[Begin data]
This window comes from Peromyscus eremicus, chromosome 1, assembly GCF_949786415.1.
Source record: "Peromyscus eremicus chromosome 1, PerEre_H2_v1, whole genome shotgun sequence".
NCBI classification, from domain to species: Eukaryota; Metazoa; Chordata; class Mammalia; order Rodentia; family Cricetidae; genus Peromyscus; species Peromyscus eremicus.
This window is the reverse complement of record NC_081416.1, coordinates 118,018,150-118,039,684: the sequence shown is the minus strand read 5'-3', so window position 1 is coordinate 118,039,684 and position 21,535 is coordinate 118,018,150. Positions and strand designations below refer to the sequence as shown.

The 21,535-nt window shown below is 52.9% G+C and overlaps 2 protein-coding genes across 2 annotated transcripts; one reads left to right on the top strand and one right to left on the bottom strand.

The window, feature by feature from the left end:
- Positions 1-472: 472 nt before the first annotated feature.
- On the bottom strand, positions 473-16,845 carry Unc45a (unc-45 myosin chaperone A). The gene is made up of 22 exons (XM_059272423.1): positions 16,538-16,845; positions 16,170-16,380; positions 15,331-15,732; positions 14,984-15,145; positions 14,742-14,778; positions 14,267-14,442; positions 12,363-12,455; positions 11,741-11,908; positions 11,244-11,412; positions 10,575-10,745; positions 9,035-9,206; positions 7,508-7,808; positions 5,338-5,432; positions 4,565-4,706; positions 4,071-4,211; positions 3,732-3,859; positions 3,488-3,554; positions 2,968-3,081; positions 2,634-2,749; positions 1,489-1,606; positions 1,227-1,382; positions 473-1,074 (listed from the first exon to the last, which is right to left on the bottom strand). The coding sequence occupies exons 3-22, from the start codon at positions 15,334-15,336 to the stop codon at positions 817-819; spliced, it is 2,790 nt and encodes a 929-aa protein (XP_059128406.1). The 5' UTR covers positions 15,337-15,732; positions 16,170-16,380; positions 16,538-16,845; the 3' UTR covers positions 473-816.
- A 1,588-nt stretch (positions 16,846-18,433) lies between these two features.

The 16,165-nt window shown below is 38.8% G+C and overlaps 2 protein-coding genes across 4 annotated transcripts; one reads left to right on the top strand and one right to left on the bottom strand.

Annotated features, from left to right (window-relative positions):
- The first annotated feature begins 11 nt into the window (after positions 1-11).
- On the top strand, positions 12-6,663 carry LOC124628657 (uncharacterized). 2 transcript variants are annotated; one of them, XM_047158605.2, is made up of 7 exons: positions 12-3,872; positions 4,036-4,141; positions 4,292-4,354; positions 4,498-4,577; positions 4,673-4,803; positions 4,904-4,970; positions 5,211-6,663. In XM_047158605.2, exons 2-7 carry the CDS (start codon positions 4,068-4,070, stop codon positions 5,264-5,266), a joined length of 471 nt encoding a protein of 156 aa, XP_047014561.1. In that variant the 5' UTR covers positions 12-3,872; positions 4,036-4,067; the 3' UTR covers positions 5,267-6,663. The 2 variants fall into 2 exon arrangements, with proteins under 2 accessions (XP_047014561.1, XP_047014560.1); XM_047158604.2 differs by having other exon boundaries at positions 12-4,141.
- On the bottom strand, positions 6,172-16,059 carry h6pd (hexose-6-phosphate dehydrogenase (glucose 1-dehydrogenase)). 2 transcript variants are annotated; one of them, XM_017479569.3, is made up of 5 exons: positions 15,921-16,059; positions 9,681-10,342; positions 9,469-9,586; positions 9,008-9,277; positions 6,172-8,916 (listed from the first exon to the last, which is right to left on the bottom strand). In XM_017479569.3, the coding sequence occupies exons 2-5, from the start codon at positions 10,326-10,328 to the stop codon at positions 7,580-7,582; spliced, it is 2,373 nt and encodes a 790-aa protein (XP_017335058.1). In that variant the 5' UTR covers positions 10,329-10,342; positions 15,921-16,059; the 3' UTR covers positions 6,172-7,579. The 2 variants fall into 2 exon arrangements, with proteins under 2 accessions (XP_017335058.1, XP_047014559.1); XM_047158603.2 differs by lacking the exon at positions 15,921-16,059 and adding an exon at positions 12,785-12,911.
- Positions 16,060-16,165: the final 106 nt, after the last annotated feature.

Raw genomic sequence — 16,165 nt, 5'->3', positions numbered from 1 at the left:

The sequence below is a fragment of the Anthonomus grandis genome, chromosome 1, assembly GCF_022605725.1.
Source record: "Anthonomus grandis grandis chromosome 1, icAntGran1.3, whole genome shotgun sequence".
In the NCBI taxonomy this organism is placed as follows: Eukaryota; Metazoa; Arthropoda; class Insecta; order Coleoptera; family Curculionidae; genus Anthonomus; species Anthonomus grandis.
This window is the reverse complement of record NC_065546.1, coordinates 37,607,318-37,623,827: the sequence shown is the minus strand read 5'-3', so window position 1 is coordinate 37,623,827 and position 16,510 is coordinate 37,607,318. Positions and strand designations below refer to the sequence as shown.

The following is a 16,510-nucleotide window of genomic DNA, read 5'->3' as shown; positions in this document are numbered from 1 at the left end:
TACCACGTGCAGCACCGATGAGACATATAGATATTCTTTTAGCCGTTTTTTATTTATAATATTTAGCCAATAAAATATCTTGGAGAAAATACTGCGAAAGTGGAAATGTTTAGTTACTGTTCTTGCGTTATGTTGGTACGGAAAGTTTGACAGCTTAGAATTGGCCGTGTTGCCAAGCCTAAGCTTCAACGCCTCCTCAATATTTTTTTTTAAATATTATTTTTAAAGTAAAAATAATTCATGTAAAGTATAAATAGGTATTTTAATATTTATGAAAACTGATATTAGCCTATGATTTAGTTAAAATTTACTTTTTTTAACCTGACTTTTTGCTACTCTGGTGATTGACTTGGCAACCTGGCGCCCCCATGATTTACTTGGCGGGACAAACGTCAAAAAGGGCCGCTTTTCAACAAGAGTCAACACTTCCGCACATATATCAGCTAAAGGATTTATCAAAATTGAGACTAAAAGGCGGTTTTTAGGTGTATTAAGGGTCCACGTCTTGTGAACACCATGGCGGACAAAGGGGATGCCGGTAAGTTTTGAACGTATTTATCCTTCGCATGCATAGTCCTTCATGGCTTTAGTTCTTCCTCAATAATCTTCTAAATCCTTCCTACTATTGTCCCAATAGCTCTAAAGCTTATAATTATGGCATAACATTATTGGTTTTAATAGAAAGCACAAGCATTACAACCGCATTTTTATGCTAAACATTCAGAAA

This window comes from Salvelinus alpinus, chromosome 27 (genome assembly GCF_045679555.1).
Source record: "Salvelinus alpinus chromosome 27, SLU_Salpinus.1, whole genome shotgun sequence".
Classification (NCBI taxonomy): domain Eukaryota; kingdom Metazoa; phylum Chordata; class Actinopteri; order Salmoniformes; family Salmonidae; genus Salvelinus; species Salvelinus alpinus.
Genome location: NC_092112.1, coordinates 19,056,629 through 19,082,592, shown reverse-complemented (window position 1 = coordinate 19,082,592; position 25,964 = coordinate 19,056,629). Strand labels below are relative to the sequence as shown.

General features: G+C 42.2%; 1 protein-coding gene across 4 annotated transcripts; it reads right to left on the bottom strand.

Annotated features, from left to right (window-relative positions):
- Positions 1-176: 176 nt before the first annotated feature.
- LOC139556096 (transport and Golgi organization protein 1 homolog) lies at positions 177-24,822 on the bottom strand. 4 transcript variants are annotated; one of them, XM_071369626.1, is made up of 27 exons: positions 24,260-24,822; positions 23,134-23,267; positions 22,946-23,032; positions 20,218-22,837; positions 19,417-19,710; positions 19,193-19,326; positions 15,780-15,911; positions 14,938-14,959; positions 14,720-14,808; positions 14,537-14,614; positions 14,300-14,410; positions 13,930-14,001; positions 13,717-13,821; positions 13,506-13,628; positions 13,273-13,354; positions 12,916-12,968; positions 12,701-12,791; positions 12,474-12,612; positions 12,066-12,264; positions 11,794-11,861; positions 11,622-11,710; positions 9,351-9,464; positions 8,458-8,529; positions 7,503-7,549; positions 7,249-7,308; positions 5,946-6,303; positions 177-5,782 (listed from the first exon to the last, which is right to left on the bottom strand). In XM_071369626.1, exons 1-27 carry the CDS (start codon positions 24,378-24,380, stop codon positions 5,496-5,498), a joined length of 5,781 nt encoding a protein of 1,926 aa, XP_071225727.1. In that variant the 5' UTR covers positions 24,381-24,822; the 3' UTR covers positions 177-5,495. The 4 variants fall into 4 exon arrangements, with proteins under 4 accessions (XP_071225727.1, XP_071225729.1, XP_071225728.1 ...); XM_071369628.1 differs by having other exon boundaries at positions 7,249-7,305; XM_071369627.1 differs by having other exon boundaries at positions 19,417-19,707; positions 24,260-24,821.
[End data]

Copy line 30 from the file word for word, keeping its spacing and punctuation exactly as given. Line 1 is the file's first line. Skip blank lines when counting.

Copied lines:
- LOC139556096 (transport and Golgi organization protein 1 homolog) lies at positions 177-24,822 on the bottom strand. 4 transcript variants are annotated; one of them, XM_071369626.1, is made up of 27 exons: positions 24,260-24,822; positions 23,134-23,267; positions 22,946-23,032; positions 20,218-22,837; positions 19,417-19,710; positions 19,193-19,326; positions 15,780-15,911; positions 14,938-14,959; positions 14,720-14,808; positions 14,537-14,614; positions 14,300-14,410; positions 13,930-14,001; positions 13,717-13,821; positions 13,506-13,628; positions 13,273-13,354; positions 12,916-12,968; positions 12,701-12,791; positions 12,474-12,612; positions 12,066-12,264; positions 11,794-11,861; positions 11,622-11,710; positions 9,351-9,464; positions 8,458-8,529; positions 7,503-7,549; positions 7,249-7,308; positions 5,946-6,303; positions 177-5,782 (listed from the first exon to the last, which is right to left on the bottom strand). In XM_071369626.1, exons 1-27 carry the CDS (start codon positions 24,378-24,380, stop codon positions 5,496-5,498), a joined length of 5,781 nt encoding a protein of 1,926 aa, XP_071225727.1. In that variant the 5' UTR covers positions 24,381-24,822; the 3' UTR covers positions 177-5,495. The 4 variants fall into 4 exon arrangements, with proteins under 4 accessions (XP_071225727.1, XP_071225729.1, XP_071225728.1 ...); XM_071369628.1 differs by having other exon boundaries at positions 7,249-7,305; XM_071369627.1 differs by having other exon boundaries at positions 19,417-19,707; positions 24,260-24,821.